United Technologies Corp. is backing federal legislation to modernize the U.S. aviation system as it sidesteps one of the measure’s more contentious issues that would privatize the nation’s flight control system.
The Farmington-based conglomerate that makes commercial and military jet engines and aerospace parts and components has lobbied for the legislation, which funds and provides direction to the Federal Aviation Administration, simply to get it passed, said Cindy Jimenez, senior director of government relations at UTC.
“For us we just want to see something,” she said. “We want to see a bill. We really want Congress to come together and agree on this big FAA bill.”
The measure calls for airport equipment to be updated to satellite-based from radar and includes many other provisions. But a portion of the legislation that would transfer operation of air traffic services now performed by the FAA to a not-for-profit organization has drawn opposition from Democrats, a business aviation group and others.
Rep. Elizabeth Esty, D-5, voted against the bill as a member of the House Transportation and Infrastructure Committee. She said she favored most of the legislation, but drew the line on privatization.
The measure is being held hostage to “one contentious provision,” Esty said. “We could have it tomorrow.”
Esty called airlines “laggards” for failing to make necessary investments in equipment.
“I’m not in favor of shifting over to taxpayers the costs on their side of the ledger,” she said.
Loren B. Thompson, chief operating officer at the Lexington Institute, an Arlington, Va., think tank, said critics believe the federal aviation system is seen as inefficient and that few improvements are being made. One example he cited is the amount of time too often needed by planes that, due to outdated technology, are lined up waiting for takeoff.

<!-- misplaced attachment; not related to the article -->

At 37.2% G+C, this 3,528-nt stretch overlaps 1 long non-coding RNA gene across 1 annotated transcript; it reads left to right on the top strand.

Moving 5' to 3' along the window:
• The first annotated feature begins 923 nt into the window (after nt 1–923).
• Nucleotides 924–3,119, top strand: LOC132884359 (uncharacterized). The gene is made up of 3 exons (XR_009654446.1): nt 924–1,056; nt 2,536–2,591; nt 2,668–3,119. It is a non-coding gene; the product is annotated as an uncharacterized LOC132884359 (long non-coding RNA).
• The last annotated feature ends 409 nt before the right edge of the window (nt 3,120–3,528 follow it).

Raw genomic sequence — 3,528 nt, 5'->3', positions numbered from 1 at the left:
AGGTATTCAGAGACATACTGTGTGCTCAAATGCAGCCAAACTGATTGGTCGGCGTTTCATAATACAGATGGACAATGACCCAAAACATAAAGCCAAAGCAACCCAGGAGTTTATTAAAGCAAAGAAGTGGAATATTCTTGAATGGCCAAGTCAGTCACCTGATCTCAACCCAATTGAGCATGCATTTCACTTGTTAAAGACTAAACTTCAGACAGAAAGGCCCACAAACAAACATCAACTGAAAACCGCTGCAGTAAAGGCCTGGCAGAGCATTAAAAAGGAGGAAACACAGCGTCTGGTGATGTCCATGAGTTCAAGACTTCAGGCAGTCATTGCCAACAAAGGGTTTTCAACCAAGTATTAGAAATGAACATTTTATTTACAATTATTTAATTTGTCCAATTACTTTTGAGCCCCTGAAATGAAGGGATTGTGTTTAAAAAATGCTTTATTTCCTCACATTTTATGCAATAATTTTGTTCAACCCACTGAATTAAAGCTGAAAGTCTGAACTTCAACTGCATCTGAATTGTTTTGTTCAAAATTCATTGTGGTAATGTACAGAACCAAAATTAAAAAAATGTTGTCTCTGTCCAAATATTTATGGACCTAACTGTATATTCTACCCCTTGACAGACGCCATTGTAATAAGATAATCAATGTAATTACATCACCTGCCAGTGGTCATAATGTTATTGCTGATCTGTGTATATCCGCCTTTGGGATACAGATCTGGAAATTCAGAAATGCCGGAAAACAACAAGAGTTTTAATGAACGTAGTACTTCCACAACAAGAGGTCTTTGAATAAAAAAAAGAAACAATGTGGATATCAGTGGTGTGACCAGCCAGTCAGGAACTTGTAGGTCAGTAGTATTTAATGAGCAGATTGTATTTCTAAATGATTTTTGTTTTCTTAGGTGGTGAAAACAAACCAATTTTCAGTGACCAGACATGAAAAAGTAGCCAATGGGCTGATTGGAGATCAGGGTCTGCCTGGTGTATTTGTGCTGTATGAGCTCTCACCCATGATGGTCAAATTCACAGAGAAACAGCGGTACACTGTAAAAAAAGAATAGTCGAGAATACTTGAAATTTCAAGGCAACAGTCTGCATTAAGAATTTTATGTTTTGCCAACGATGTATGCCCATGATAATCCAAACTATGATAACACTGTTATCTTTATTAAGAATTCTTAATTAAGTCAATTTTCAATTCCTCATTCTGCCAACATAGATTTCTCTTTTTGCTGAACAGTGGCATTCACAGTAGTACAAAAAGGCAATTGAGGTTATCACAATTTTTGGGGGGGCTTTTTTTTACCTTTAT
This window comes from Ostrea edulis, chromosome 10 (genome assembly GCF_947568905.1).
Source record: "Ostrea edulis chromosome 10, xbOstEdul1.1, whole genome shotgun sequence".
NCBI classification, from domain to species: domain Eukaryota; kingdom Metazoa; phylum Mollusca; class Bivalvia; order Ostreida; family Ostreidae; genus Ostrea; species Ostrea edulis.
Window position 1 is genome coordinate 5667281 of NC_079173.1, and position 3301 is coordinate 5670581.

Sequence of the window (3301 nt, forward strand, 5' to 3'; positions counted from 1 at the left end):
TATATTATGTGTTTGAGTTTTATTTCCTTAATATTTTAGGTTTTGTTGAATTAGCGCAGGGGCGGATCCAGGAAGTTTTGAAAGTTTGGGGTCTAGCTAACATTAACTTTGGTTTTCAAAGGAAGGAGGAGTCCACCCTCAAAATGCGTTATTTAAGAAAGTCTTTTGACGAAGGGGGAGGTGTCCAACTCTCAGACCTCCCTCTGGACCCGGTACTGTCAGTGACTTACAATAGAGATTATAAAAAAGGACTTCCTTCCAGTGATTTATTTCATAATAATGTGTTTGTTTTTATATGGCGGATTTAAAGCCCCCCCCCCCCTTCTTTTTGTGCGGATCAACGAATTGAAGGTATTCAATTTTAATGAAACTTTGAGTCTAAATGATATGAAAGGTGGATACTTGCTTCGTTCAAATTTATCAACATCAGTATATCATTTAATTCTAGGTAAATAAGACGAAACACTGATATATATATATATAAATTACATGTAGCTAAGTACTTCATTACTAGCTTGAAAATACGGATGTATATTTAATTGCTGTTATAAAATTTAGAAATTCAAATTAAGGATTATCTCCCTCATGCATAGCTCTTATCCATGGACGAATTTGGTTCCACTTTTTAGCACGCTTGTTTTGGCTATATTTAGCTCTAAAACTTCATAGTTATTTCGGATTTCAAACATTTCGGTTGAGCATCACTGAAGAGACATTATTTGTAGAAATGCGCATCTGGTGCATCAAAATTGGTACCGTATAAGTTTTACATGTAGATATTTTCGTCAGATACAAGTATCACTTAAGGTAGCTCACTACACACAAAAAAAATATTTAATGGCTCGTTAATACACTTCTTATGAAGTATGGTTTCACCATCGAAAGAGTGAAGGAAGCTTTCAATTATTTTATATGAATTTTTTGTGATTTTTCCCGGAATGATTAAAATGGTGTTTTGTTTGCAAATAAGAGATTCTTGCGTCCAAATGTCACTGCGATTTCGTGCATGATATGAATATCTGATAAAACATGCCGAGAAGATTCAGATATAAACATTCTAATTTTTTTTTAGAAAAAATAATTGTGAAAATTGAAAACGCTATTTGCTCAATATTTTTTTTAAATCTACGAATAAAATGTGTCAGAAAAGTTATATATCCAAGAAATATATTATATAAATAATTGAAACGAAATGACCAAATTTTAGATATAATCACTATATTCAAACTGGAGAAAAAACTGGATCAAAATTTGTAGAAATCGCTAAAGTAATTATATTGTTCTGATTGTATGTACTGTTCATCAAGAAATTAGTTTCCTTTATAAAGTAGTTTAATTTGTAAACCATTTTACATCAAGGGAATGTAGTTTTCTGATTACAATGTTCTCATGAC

“There is a great deal of frustration on Capitol Hill about how long it has taken the FAA to make progress in modernizing the air traffic control system,” he said. “There are backups and kinks that can be resolved by new technology,” he said.
The legislation is less about relying more on the marketplace than getting the government to “move on fairly antiquated air traffic systems,” Thompson said.
The National Business Aviation Association, an advocacy organization, opposes the measure, saying that U.S. “airspace belongs to the public and should be run for the public’s benefit, not a few special interests.”
The legislation “seeks to effectively hand over control of our nation’s air traffic system to the airlines and special interests,” said the head of the aviation group and officials of the Aircraft Owners and Pilots Association, Experimental Aircraft Association and General Aviation Manufacturers Association and other groups.
Alan Clendenin, a retired air traffic controller, wrote to UTC Chief Executive Officer Greg Hayes, urging the conglomerate to push for passage of the bill. He cited UTC’s work on energy efficiency, saying modernizing airports will cut carbon emissions and fuel consumption.
“It’s time for United Technologies and NBAA to step aside and clear the way for reforms that will lead to a modernized aviation infrastructure,” Clendenin wrote to Hayes.
John Thackrah, Pratt & Whitney’s vice president of Washington operations, said UTC’s lobbying on the legislation is not related to air traffic control privatization “because it’s very divisive.”
“We don’t have any skin in the game on air traffic control privatization,” he said.